DUBAI — Iran says it came to the assistance of a foreign oil tanker that broke down in the Strait of Hormuz, as international concern mounted over the fate of an Emirati-linked ship that went missing in Iranian waters four days ago.
Iran’s Foreign Ministry spokesman, Abbas Mousavi, said the tanker was approached by Iranian forces after sending a distress call and was towed into Iranian waters for repairs.
“A foreign oil tanker encountered a problem in the Persian Gulf due to technical failure, and Iranian forces, in accordance with international regulations, rushed to help it after receiving a distress call,” Mousavi said Wednesday, according to Iranian media.
Iran then “pulled it toward Iranian waters with a tugboat in order to carry out the necessary repairs,” Mousavi said, adding that more information on the incident would be announced later.
His remarks followed reports that the Panama-flagged Riah, an oil tanker based in the United Arab Emirates, disappeared in Iranian waters late Saturday. Shipping tracking data showed that it was on its way to Sharjah in the UAE before it stopped transmitting its position off the coast of Iran’s Qeshm Island in the Strait of Hormuz, the world’s most important oil choke point.
Both Emirati and U.S. officials said the Riah, a small oil-products tanker, did not send a distress call.
A U.S. defense official, speaking on the condition of anonymity because of the sensitivity of the situation, said Tuesday that the U.S. military was aware of the disappearance and had no additional information to share.
There were conflicting reports about the ownership of the Riah, but according to Equasis, a shipping industry database, it is operated by Prime Tankers in Dubai.
An Emirati official said Tuesday that the tanker was “neither UAE-owned nor operated” and that it was not carrying any Emirati personnel.
The official spoke on the condition of anonymity because he was not authorized to discuss the incident publicly.
“We are monitoring the situation with our international partners,” he said.
The mystery over the vessel comes amid soaring tensions in the Persian Gulf region following a spate of attacks on commercial tankers in recent months — incidents the United States has blamed on Iran.
Britain said last week that Iranian forces attempted to block a British oil tanker traversing the strait but were repelled by a royal navy frigate escorting the ship.
Iran has threatened to target British shipping assets in retaliation for the seizure of an Iranian oil tanker off the coast of Gibraltar earlier this month. British forces helped authorities in Gibraltar detain the vessel, Grace 1, which was carrying 2.1 million barrels of light crude oil. Officials in the British territory in the Mediterranean said they suspected Grace 1 was traveling to the Syrian port at Baniyas in violation of European Union sanctions.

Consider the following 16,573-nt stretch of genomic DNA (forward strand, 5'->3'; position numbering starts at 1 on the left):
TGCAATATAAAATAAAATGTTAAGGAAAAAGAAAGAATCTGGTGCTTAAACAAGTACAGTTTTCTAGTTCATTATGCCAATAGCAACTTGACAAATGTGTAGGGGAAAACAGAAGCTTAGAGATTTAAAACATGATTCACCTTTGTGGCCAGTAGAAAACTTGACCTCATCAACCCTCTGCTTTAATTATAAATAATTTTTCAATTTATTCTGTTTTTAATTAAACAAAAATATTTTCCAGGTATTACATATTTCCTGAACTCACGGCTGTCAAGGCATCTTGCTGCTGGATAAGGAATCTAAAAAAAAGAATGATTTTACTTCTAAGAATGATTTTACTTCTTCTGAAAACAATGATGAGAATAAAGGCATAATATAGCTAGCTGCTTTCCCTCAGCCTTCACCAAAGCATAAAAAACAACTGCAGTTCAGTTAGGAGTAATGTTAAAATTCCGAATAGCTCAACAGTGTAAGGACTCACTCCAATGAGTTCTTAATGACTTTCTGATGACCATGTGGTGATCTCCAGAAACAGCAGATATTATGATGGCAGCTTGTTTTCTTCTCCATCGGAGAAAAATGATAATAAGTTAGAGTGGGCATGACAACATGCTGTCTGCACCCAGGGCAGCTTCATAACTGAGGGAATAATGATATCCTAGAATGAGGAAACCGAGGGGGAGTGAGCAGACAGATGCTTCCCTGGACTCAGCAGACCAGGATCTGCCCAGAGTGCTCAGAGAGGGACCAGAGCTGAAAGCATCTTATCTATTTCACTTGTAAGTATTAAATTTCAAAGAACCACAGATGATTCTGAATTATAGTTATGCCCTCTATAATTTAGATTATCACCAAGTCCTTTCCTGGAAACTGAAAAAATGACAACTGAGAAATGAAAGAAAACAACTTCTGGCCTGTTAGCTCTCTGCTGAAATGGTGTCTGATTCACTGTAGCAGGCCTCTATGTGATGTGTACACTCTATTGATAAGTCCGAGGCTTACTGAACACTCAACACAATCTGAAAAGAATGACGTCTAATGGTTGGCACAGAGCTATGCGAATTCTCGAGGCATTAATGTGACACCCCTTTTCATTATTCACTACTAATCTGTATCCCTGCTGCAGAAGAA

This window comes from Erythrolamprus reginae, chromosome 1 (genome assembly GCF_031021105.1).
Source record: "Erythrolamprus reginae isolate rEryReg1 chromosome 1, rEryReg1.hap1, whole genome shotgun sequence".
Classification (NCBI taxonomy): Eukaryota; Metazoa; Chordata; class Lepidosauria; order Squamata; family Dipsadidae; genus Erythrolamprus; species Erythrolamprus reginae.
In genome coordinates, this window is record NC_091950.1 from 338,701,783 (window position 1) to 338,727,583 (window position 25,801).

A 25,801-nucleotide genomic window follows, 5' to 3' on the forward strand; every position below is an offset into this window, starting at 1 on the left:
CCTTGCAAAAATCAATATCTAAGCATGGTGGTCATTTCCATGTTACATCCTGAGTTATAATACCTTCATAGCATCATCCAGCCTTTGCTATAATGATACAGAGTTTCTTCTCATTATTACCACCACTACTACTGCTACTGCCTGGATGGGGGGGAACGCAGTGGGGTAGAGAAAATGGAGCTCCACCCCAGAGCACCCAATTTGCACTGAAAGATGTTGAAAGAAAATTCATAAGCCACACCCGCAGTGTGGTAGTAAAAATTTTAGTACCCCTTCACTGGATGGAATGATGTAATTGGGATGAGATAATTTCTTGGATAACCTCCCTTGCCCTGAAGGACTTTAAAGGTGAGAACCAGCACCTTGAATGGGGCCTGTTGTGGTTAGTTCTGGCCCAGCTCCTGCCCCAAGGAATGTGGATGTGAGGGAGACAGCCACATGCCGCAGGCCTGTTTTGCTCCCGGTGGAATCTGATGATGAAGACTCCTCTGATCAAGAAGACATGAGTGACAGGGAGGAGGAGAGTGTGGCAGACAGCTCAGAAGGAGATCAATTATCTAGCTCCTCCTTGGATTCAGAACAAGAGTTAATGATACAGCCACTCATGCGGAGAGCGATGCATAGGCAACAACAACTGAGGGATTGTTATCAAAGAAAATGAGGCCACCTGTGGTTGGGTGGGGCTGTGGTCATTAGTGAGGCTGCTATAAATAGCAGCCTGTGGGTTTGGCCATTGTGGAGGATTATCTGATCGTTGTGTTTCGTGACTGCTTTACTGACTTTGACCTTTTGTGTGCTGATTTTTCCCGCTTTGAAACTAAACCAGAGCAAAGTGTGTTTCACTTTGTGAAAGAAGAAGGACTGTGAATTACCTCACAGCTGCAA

Iran, however, has denied involvement in the attacks as well as the attempt to impede the British tanker, which was operated by London-based oil and gas firm BP.
The confrontation between Iran and Britain is part of a wider conflict brewing between Tehran and the West.
The Iranian Foreign Ministry Wednesday rejected remarks by Secretary of State Mike Pompeo suggesting Iran was ready for talks on its ballistic missile program. In an interview with NBC, Foreign Minister Mohammad Javad Zarif had said that if the United States wants to discuss Iran’s missile development, “they need first to stop selling all these weapons, including missiles, to our region.”
Iran says that its missile force is part of its national defense strategy and provides a deterrent against well-armed regional adversaries, including Israel and Saudi Arabia.
Tehran’s mission to the United Nations, where Zarif is holding meetings, said that the foreign minister’s comments were “hypothetical.”
Iran’s “missiles are absolutely and under no condition negotiable with anyone or any country, period,” a spokesman for the mission, Alireza Miryousefi, tweeted Tuesday.
The United States has said that it is ready to talk to Iran without preconditions following the Trump administration’s decision to abandon the nuclear pact Tehran struck with world powers in 2015.
U.S. officials have embarked on a “maximum pressure campaign” to compel Iran to negotiate a broader agreement on its nuclear program, ballistic missiles and support for militant proxies.
Iran says it is open to talks if the United States lifts its near-total embargo on the country’s economy.